I wouldn’t want to go back to working without the tube system. It has become irreplaceable because of constantly growing sample throughput. Each sample has to reach the lab in time because patients' lives depend on it. It only took two weeks before I felt confident using the system. It’s really easy and uncomplicated to understand. I notice how much time we can save, which is the biggest plus for me.

Charlotte Kaspari (Head of Facility Management, UKB)

How do you plan a tube system for a hospital of such size?

During the planning process, the institution should keep in mind that the number of transports is crucial. How many samples have to be transported per day and what is the long-term goal? It wouldn’t make sense to plan the system according to current maximum throughput. Instead, it should be designed to deal with possibly rising numbers in the future. This forward-looking approach is useful to respond to increasing needs. The TranspoNet system can grow with additions to the site, new tubes and stations and can cover future requirements.

Björn Gernoth:
A team that works well together during planning and on site is essential. The planning period extends to at least five years before the beginning of installation work. As changing team members and contacts are involved and requirements or needs might change over the course of years, good coordination is indispensable. It's an interesting challenge that constantly evolves. At UKB, the vision was clear from the beginning: The system was to be made adaptable to future additions on campus. A great number of tubes and capacities were taken into account during the planning phase. Before starting, a hospital has to know exactly how internal processes are structured and how the tube system fits in. The staff need proper introduction to familiarize themselves with the new system.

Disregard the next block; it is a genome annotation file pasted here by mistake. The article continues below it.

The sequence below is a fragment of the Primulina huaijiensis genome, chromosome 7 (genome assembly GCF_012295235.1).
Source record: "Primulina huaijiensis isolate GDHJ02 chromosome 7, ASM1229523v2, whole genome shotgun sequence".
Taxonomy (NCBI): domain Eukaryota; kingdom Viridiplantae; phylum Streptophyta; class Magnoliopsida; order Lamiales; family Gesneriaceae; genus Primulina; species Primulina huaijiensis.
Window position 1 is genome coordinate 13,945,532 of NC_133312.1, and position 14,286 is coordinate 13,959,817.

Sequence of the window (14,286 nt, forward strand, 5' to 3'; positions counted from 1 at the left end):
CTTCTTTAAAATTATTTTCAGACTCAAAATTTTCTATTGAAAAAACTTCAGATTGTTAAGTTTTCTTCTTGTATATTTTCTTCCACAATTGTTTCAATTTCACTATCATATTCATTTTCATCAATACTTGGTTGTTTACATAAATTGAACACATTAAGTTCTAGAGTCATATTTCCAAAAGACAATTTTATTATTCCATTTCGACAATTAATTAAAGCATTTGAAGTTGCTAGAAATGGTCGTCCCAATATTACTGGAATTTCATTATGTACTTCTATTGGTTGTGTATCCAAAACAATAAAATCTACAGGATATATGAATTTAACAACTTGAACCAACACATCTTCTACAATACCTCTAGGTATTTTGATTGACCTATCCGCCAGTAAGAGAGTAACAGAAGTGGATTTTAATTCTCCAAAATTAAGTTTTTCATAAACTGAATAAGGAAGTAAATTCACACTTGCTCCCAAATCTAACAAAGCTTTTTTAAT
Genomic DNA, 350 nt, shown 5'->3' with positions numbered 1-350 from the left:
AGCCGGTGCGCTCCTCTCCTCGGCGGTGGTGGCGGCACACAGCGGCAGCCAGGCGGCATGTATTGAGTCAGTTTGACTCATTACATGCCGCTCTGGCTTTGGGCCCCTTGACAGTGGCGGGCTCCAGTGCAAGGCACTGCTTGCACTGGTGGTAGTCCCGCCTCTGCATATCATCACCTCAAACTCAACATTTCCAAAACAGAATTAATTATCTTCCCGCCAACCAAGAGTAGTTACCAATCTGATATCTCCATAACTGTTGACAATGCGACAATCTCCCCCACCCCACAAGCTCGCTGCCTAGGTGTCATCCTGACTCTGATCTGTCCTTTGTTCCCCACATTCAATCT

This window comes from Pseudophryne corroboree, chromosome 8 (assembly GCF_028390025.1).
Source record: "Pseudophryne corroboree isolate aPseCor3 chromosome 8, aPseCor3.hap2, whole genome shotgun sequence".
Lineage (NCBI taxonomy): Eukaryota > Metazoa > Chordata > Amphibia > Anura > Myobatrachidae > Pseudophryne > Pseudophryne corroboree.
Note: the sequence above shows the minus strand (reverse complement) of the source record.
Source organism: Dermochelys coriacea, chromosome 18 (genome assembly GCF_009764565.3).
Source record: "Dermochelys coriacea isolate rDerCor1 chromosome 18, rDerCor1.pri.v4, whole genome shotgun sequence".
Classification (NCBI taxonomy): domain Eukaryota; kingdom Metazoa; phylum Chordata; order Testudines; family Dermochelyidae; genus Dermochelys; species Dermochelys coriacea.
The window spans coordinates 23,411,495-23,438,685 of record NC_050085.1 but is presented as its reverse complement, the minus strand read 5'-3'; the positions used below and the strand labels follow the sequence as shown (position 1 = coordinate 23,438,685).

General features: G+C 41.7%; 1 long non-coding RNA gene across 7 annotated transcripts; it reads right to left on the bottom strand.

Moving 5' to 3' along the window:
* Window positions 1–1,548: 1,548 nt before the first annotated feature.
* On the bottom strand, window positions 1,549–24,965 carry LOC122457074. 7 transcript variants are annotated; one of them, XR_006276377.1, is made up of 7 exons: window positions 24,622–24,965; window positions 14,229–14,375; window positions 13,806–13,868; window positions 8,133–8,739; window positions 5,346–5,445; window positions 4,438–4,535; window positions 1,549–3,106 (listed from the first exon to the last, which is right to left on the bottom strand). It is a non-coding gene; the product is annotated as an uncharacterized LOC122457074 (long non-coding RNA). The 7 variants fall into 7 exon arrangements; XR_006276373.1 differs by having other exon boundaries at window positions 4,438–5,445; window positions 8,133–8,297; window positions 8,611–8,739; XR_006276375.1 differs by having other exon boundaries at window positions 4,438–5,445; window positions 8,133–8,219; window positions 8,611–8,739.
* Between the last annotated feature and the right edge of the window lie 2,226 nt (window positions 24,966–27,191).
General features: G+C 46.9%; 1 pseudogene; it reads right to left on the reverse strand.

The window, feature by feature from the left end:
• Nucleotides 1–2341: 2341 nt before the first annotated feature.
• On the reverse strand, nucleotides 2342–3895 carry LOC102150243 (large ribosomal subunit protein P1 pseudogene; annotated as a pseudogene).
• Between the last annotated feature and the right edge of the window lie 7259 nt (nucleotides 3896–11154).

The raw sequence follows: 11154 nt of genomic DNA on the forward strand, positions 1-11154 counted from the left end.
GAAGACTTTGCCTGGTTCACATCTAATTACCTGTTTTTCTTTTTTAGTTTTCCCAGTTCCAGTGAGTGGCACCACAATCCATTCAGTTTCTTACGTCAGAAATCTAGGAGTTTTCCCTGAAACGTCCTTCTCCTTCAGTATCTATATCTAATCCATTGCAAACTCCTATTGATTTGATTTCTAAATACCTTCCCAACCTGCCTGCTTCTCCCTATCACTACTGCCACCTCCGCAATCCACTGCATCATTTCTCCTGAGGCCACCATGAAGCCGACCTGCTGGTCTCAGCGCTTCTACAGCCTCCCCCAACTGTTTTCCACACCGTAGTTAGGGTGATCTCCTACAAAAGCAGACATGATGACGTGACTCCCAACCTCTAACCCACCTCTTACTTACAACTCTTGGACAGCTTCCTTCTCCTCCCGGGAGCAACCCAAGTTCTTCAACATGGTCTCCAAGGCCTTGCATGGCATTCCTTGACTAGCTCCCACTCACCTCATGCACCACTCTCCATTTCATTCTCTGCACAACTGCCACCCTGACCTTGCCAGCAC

Björn Gernoth (Head of Department Healthcare Logistics, Ramboll)

What does the feedback to the automated transport solution look like?

In the beginning, you might not be taken seriously when opting for a long-existing system. As soon as it is implemented, the benefits will show. The UKB employees wouldn't want to work without it anymore.

Carolin Metzner:
We can now better time and organize our processes in the lab. Also, samples are automatically sorted and prioritized, facilitating our work. My colleagues and I are beyond happy to have the tube system. Working without it? Unimaginable.

Charlotte Kaspari:
The feedback is positive. Initially there were some doubts about the new and unfamiliar system. The aspect of saving lots of time convinced the employees, and especially in the central lab, technicians love it.

Well-established system – also in the future

The pneumatic tube system has been in use for quite some time – without any alternatives emerging. New technologies and adaptations to individual needs will make it last in the future.

Thank you to Carolin Metzner, Charlotte Kaspari and Björn Gernoth for sharing your experience.

About the author

Uwe Hogartz, Product Manager, TranpoNet pneumatic tube system.

More about Uwe Hogartz